Some people just don’t care about the cold, no matter how cold the temperature is. And the reason may be in a person’s genes. Our new research shows that a common genetic variant in the skeletal muscle gene, ACTN3, makes people more resistant to cold.

About one in five people lack a muscle protein called alpha-actinin-3 due to a single genetic change in the ACTN3 gene. The absence of alpha-actinin-3 became more common as some modern humans migrated from Africa to the colder climates of Europe and Asia. The reasons for this increase have remained unknown until now.

The recent study, conducted together with researchers from Lithuania, Sweden, and Australia, suggests that if you are deficient in alpha-actinin-3, your body can maintain a higher core temperature and shiver less when exposed to cold than those who have alpha. -actinin. -3.

We examined 42 men between the ages of 18 and 40 from Kaunas in southern Lithuania and exposed them to cold water (14 ° C) for 120 minutes or until their body temperature was low. has reached 35.5 ° C. We divide your exposure into cold periods of 20 minutes with breaks of ten minutes at room temperature. Then, we separated the participants into two groups based on their ACTN3 genotype (regardless of whether or not they had the alpha-actinin-3 protein).

While only 30% of participants with the alpha-actinin-3 protein achieved the full 120 minutes of cold exposure, 69% of those with alpha-actinin-3 deficiency completed the full time of exposure to cold. cold water. We also evaluated the number of chills during periods of cold exposure, indicating that those without alpha-actinin-3 shiver less than those with alpha-actinin-3.

Our study suggests that genetic changes caused by the loss of alpha-actinin-3 in our skeletal muscle affect how we can tolerate cold, and those that are deficient in alpha-actinin-3 are better able to maintain temperature. body and conserve your energy. shake less during exposure to cold. However, future research should investigate whether similar results are seen in women.

The role of ACTN3

Skeletal muscles are made up of two types of muscle fibers: fast and slow. Alpha-actinin-3 is found mainly in fast muscle fibers. These fibers are responsible for the strong and fast contractions used during sprinting, but they usually tire quickly and are prone to injury. Slow muscle fibers, on the other hand, generate less force but are resistant to fatigue. These are mainly the muscles you would use during endurance events, such as the marathon.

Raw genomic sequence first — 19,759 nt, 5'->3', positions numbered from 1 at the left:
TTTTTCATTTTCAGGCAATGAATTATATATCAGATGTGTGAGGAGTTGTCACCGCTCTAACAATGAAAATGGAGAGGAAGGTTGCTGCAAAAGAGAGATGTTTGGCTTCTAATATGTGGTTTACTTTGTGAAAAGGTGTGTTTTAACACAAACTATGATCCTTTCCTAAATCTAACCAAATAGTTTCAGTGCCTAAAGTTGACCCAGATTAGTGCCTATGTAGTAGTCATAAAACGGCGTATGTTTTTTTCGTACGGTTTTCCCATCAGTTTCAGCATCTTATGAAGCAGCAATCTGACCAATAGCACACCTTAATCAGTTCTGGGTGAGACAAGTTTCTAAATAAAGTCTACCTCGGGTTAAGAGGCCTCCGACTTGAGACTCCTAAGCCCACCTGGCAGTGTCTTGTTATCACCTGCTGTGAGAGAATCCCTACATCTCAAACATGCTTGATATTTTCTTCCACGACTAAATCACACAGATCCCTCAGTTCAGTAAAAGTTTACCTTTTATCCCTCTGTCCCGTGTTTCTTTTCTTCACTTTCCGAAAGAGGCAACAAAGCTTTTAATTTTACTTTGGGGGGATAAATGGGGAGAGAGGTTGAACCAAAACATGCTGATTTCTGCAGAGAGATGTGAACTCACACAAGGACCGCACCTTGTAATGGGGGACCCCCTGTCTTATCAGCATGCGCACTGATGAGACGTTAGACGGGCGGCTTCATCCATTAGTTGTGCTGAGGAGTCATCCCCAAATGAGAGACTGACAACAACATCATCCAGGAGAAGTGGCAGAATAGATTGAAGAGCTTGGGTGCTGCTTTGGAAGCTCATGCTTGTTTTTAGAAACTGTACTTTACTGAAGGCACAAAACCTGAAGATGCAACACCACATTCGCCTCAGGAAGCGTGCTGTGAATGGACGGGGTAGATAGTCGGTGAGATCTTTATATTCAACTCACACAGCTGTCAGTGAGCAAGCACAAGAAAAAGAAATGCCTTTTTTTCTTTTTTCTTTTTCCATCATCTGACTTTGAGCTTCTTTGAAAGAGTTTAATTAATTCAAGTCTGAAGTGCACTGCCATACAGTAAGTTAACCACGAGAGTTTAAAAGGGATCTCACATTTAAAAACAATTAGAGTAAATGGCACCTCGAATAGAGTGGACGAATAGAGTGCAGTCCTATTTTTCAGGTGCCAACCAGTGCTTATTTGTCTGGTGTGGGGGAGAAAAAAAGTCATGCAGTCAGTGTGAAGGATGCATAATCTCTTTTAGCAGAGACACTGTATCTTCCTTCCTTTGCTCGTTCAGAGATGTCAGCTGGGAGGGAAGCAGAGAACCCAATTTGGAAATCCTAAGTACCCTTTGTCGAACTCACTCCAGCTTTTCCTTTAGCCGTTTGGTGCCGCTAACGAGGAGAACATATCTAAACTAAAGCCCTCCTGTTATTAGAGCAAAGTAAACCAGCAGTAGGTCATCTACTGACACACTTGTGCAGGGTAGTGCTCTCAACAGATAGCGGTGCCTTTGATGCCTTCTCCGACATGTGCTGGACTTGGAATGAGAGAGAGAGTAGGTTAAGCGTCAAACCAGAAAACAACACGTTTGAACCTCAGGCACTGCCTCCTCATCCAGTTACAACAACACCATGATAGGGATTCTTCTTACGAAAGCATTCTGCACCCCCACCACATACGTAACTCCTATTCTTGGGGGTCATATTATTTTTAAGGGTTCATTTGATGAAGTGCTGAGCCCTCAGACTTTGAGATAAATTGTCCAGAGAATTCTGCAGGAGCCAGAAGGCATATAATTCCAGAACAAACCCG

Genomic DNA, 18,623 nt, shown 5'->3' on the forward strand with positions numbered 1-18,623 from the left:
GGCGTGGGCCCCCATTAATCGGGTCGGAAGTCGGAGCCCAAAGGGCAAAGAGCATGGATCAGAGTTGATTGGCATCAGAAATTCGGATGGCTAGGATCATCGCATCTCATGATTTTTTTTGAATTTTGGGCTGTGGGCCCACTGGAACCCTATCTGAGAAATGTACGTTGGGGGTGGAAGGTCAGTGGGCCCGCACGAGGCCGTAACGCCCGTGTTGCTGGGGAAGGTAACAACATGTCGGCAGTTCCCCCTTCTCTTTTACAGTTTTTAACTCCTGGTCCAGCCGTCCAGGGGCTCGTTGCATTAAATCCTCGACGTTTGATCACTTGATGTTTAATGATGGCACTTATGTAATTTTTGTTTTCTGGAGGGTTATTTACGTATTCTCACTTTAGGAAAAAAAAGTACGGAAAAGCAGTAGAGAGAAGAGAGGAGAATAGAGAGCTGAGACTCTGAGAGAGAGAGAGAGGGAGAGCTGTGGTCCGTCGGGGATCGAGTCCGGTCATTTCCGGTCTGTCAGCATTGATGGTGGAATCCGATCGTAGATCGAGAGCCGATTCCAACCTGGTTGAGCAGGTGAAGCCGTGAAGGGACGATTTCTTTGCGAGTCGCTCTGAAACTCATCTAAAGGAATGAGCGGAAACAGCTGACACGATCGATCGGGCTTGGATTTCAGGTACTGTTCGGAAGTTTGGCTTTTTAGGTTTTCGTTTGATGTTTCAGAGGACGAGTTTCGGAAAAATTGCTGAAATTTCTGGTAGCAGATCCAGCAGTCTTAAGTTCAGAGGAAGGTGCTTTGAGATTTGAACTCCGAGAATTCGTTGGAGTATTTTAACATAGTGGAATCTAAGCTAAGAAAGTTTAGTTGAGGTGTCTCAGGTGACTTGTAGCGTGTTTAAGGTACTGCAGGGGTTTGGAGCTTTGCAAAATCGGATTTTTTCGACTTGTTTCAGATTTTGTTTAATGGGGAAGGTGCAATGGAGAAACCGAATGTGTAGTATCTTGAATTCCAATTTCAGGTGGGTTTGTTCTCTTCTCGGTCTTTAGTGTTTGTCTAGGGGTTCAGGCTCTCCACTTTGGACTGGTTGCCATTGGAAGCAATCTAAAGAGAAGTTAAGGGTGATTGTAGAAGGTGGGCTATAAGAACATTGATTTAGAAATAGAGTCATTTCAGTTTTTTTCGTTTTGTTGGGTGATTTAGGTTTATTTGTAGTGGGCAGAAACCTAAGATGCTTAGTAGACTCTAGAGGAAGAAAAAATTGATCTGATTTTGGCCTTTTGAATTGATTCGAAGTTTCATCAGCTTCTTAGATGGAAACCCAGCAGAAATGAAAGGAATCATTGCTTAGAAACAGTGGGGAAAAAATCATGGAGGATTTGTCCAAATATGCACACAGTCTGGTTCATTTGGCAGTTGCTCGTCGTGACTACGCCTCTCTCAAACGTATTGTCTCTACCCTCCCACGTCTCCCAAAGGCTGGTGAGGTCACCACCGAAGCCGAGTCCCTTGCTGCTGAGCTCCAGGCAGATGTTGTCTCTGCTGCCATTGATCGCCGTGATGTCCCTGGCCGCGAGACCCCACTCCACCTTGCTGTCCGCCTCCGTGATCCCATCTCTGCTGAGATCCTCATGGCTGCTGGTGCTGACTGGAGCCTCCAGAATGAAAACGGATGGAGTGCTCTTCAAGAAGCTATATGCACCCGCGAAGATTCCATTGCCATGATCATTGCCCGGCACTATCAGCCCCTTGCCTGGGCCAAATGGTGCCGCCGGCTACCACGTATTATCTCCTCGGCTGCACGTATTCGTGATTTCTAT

Our previous work has shown that ACTN3 variants play an important role in our muscles’ ability to generate force. We have shown that loss of alpha-actinin-3 is detrimental to sprint performance in athletes and the general population, but can benefit muscle endurance.

This is because the loss of alpha-actinin-3 causes the muscle to behave more like a slower muscle fiber. This means that muscles deficient in alpha-actinin-3 are weaker but recover more quickly from fatigue. But while this is bad for sprint performance, it can be useful during multiple endurance events. This improvement in muscle endurance could also affect our response to cold.

Although alpha-actinin-3 deficiency does not cause muscle disease, it does affect the way our muscles work. Our study shows that ACTN3 is more than a “speed gene”, but that its loss improves our muscles’ ability to generate heat and reduces the need to tremble when exposed to cold. This improvement in muscle function will conserve energy and ultimately increase survival in cold temperatures, which we believe is a key reason why we see an increase in people with alpha-actinin-3 deficiency today. This would help modern humans to tolerate the cold better. climates that migrated from Africa.

The goal of our research is to improve our understanding of how our genetics affect how our muscles work. This will allow us to develop better treatments for those with muscle diseases, such as Duchenne muscular dystrophy, as well as more common conditions, such as obesity and type 2 diabetes. A better understanding of how alpha-actinin -3 variants affect these conditions. will give us better ways to treat and prevent these conditions in the future.